I have a tendency to psych myself out and to over-analyze situations — in essence, I scare the crap out of myself for no good reason.  This self-created anxiety is one of the issues I work with my counselor with because it tends to block progress in my case.  Modern psychology states that small amounts of stress are good for running at peak levels of productivity. I am unique that the thought of stress actually creates unhealthy amounts of stress.  I find it amusing that my classmates are always complimenting me on my calm demeanor in the kitchen.  It isn’t that I am calm at all — on the inside I am doing cartwheels but I know that if I don’t focus and try to control the internal chaos, it will have detrimental effects.  Once rolling, the stress compounds and that is when you find me a sweaty mess talking to myself in the corner or angrily yelling at my classmates over small things.  Neither is a good scenario, hence why I try hard to go in every day with a game plan and really not get too shaken up.

Because of this tendency, I often get lost in the moment.  For some that is a state they aspire to embrace but for myself it’s something I avoid. Many times in my life, I get caught up in the here and now, but never look at the path I am have or the journey as a whole.  As I get older, I am appreciating life as a whole rather than compartments. Yet, somehow this “whole perspective” is not translating to culinary school – this is a journey I need to remember because it has informed me about some much regarding myself. In life we can take many different roads, but those roads we take, well in particular, the road I have taken, I need to pay attention.  Yeah, sometimes we deviate or go off path – but that is the beauty of a well-lived life.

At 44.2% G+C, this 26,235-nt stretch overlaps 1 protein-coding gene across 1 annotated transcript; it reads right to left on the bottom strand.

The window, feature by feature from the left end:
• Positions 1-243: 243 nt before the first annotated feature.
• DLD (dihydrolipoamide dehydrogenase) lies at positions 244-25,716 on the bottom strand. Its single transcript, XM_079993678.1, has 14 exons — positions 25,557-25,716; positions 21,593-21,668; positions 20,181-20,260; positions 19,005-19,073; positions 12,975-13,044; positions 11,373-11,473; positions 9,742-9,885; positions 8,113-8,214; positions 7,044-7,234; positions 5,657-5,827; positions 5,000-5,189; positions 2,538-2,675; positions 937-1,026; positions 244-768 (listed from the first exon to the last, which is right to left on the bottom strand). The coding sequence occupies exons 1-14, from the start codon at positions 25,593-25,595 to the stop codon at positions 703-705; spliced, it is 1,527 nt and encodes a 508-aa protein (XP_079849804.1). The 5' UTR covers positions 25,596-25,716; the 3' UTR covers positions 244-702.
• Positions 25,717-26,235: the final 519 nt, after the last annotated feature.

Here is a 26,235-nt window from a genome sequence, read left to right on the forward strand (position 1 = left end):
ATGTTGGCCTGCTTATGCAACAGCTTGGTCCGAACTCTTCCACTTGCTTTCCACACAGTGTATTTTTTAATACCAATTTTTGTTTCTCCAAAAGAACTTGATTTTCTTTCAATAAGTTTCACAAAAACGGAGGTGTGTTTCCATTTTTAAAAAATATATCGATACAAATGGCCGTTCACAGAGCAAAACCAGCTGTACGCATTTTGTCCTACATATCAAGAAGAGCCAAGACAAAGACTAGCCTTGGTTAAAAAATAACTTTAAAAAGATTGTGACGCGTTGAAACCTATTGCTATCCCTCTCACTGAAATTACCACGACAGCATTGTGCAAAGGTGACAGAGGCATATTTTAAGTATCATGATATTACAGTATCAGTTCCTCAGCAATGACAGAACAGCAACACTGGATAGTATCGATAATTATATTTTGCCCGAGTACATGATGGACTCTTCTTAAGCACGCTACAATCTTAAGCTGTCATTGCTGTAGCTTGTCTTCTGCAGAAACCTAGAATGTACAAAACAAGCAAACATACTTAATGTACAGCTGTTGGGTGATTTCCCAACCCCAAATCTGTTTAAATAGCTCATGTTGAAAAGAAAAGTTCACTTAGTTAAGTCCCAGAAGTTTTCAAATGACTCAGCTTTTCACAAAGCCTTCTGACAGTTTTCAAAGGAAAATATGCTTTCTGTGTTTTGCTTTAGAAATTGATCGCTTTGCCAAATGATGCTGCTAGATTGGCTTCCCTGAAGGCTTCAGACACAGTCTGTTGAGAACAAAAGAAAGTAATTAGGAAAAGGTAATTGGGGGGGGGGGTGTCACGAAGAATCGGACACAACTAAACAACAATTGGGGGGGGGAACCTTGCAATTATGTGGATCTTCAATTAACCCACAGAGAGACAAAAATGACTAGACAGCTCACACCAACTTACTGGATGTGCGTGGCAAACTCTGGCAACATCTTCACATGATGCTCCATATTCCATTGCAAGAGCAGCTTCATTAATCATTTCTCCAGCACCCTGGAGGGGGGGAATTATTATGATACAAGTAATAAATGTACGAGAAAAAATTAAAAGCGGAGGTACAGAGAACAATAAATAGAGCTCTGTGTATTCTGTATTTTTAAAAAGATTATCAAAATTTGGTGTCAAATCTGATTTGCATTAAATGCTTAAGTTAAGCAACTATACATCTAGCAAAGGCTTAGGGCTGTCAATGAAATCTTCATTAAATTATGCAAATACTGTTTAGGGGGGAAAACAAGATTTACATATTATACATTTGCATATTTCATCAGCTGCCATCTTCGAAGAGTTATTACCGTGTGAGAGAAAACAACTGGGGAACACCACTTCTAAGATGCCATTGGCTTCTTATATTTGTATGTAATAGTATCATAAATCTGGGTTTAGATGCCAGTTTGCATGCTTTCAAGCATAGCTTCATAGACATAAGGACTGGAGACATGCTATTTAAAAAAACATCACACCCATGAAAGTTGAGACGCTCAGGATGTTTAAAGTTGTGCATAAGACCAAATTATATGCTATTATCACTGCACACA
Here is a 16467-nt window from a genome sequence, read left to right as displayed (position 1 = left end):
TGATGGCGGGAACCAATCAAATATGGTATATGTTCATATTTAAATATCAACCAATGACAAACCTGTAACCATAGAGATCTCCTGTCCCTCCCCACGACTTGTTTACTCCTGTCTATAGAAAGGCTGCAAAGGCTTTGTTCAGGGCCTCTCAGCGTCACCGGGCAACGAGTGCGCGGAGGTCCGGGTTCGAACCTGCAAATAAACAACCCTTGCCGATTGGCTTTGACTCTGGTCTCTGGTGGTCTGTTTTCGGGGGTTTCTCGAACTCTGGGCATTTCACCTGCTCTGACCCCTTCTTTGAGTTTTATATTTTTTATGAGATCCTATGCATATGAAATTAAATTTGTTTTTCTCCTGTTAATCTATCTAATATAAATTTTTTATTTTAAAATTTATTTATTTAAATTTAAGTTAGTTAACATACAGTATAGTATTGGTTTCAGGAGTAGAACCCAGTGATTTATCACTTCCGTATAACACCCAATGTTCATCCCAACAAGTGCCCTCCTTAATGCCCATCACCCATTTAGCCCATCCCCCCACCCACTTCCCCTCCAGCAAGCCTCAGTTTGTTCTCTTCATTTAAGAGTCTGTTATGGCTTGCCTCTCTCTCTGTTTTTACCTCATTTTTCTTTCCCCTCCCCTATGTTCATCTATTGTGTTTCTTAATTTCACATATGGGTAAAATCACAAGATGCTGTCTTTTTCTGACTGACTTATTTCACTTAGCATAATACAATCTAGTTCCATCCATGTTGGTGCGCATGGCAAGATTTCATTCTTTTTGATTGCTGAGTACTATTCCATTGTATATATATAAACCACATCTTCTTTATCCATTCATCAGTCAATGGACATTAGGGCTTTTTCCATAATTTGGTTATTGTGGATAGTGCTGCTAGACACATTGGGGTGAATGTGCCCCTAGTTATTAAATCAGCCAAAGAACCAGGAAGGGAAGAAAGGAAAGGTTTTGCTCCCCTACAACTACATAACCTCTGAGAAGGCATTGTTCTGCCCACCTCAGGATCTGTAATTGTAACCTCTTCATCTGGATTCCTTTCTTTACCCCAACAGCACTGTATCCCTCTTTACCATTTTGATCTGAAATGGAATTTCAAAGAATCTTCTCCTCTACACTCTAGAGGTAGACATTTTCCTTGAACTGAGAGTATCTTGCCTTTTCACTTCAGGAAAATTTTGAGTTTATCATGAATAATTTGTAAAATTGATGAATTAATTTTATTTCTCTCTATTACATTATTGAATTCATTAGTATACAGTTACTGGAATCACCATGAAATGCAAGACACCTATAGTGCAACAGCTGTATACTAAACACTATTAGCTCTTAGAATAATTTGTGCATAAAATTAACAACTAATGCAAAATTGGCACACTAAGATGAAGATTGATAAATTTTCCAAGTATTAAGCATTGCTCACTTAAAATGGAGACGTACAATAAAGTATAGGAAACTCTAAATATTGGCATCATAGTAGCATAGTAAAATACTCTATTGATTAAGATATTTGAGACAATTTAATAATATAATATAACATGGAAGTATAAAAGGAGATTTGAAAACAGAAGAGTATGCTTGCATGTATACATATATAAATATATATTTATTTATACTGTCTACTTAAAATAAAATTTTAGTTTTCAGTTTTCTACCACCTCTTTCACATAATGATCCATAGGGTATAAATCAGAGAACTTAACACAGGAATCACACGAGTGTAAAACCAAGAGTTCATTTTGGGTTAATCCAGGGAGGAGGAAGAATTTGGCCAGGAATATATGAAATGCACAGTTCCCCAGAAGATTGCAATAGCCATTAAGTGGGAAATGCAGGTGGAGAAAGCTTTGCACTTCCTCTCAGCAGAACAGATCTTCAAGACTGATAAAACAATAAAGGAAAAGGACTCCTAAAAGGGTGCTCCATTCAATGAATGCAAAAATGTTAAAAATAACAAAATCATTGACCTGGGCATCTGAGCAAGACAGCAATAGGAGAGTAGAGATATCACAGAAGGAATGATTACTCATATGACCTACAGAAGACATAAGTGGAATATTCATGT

Last night, as I laid in bed exhausted, I thought of the poem by Robert Frost “The Road Not Taken”. I memorized it in elementary school for a contest and still remember it to this day, considering I can’t remember my Mom’s birthday, it’s no small feat.  Little did I know that some 20 plus years later, it would have such new meaning to me……

Two roads diverged in a yellow wood,
And sorry I could not travel both
And be one traveler, long I stood
And looked down one as far as I could
To where it bent in the undergrowth.

Then took the other, as just as fair,
And having perhaps the better claim,
Because it was grassy and wanted wear;
Though as for that the passing there
Had worn them really about the same.

And both that morning equally lay
In leaves no step had trodden black.
Oh, I kept the first for another day!
Yet knowing how way leads on to way,
I doubted if I should ever come back.

I shall be telling this with a sigh
Somewhere ages and ages hence:
Two roads diverged in a wood, and I–
I took the one less traveled by,
And that has made all the difference.

Practice Makes Perfect……

My back aches.  My fingers  marred with knicks.  Burns cover my wrists and forearms.  And my shoulders have permanently connected with my ears.  I am nearing the end of my Skills One-Kitchen Basics class and it can officially be said that it has kicked my behind from here to China and back.  This is the first time in my life where I have felt defeated, elated and satisfied in the span of six hours.  Each day starts with lecture in a classroom for about 30 minutes, then we move into the kitchen where we are placed into groups to complete a set of assignments dealing with stocks.  From there, we complete our knife cut drills and proceed into our individual work that we present to the Chef for a grade.